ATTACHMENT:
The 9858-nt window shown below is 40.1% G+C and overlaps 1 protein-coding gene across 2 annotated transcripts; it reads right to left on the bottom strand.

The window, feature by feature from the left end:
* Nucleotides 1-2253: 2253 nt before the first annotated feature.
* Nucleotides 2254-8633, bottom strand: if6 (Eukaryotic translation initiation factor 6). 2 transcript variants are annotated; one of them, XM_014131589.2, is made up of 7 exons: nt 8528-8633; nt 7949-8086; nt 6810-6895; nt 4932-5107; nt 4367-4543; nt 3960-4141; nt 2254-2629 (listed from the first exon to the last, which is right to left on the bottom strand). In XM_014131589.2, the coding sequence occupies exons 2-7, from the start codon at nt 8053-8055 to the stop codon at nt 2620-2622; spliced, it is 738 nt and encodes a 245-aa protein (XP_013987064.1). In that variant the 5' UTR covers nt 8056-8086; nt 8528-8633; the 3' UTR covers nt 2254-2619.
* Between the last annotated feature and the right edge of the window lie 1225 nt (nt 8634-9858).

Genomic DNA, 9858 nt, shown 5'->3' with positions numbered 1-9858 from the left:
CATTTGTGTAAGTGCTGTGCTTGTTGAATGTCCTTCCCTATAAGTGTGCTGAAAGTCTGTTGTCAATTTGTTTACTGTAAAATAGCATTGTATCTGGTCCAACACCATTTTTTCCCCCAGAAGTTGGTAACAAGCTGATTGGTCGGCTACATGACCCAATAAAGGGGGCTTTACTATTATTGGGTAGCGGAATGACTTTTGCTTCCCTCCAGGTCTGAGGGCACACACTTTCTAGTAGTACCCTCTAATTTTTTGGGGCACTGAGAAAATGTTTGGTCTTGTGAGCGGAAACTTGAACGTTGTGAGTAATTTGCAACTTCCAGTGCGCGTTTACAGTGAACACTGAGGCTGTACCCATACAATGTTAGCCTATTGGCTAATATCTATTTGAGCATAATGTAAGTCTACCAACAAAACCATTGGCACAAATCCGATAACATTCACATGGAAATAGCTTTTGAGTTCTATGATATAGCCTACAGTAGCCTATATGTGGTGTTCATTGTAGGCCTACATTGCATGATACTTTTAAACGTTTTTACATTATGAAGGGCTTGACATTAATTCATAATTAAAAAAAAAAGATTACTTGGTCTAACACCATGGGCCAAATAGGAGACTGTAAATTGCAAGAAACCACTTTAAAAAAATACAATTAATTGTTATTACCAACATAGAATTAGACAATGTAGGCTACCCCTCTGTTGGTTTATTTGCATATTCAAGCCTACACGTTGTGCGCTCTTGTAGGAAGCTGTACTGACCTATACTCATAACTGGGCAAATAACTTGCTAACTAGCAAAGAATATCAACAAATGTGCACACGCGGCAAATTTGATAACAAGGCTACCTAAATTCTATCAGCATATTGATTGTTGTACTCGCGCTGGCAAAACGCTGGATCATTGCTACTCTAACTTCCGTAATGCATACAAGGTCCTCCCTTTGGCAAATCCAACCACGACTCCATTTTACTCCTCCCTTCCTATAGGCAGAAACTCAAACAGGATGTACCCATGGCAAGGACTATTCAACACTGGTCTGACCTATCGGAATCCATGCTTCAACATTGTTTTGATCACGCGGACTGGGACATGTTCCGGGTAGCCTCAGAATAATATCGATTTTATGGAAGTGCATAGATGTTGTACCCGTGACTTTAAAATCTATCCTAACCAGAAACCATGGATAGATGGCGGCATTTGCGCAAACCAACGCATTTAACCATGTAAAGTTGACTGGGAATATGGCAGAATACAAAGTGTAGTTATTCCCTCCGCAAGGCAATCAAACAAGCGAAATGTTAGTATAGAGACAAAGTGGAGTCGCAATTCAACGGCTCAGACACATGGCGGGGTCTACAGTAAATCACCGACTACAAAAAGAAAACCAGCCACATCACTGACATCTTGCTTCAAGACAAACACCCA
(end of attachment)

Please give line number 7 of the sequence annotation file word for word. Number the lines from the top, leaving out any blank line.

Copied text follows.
CATTTGTGTAAGTGCTGTGCTTGTTGAATGTCCTTCCCTATAAGTGTGCTGAAAGTCTGTTGTCAATTTGTTTACTGTAAAATAGCATTGTATCTGGTCCAACACCATTTTTTCCCCCAGAAGTTGGTAACAAGCTGATTGGTCGGCTACATGACCCAATAAAGGGGGCTTTACTATTATTGGGTAGCGGAATGACTTTTGCTTCCCTCCAGGTCTGAGGGCACACACTTTCTAGTAGTACCCTCTAATTTTTTGGGGCACTGAGAAAATGTTTGGTCTTGTGAGCGGAAACTTGAACGTTGTGAGTAATTTGCAACTTCCAGTGCGCGTTTACAGTGAACACTGAGGCTGTACCCATACAATGTTAGCCTATTGGCTAATATCTATTTGAGCATAATGTAAGTCTACCAACAAAACCATTGGCACAAATCCGATAACATTCACATGGAAATAGCTTTTGAGTTCTATGATATAGCCTACAGTAGCCTATATGTGGTGTTCATTGTAGGCCTACATTGCATGATACTTTTAAACGTTTTTACATTATGAAGGGCTTGACATTAATTCATAATTAAAAAAAAAAGATTACTTGGTCTAACACCATGGGCCAAATAGGAGACTGTAAATTGCAAGAAACCACTTTAAAAAAATACAATTAATTGTTATTACCAACATAGAATTAGACAATGTAGGCTACCCCTCTGTTGGTTTATTTGCATATTCAAGCCTACACGTTGTGCGCTCTTGTAGGAAGCTGTACTGACCTATACTCATAACTGGGCAAATAACTTGCTAACTAGCAAAGAATATCAACAAATGTGCACACGCGGCAAATTTGATAACAAGGCTACCTAAATTCTATCAGCATATTGATTGTTGTACTCGCGCTGGCAAAACGCTGGATCATTGCTACTCTAACTTCCGTAATGCATACAAGGTCCTCCCTTTGGCAAATCCAACCACGACTCCATTTTACTCCTCCCTTCCTATAGGCAGAAACTCAAACAGGATGTACCCATGGCAAGGACTATTCAACACTGGTCTGACCTATCGGAATCCATGCTTCAACATTGTTTTGATCACGCGGACTGGGACATGTTCCGGGTAGCCTCAGAATAATATCGATTTTATGGAAGTGCATAGATGTTGTACCCGTGACTTTAAAATCTATCCTAACCAGAAACCATGGATAGATGGCGGCATTTGCGCAAACCAACGCATTTAACCATGTAAAGTTGACTGGGAATATGGCAGAATACAAAGTGTAGTTATTCCCTCCGCAAGGCAATCAAACAAGCGAAATGTTAGTATAGAGACAAAGTGGAGTCGCAATTCAACGGCTCAGACACATGGCGGGGTCTACAGTAAATCACCGACTACAAAAAGAAAACCAGCCACATCACTGACATCTTGCTTCAAGACAAACACCCA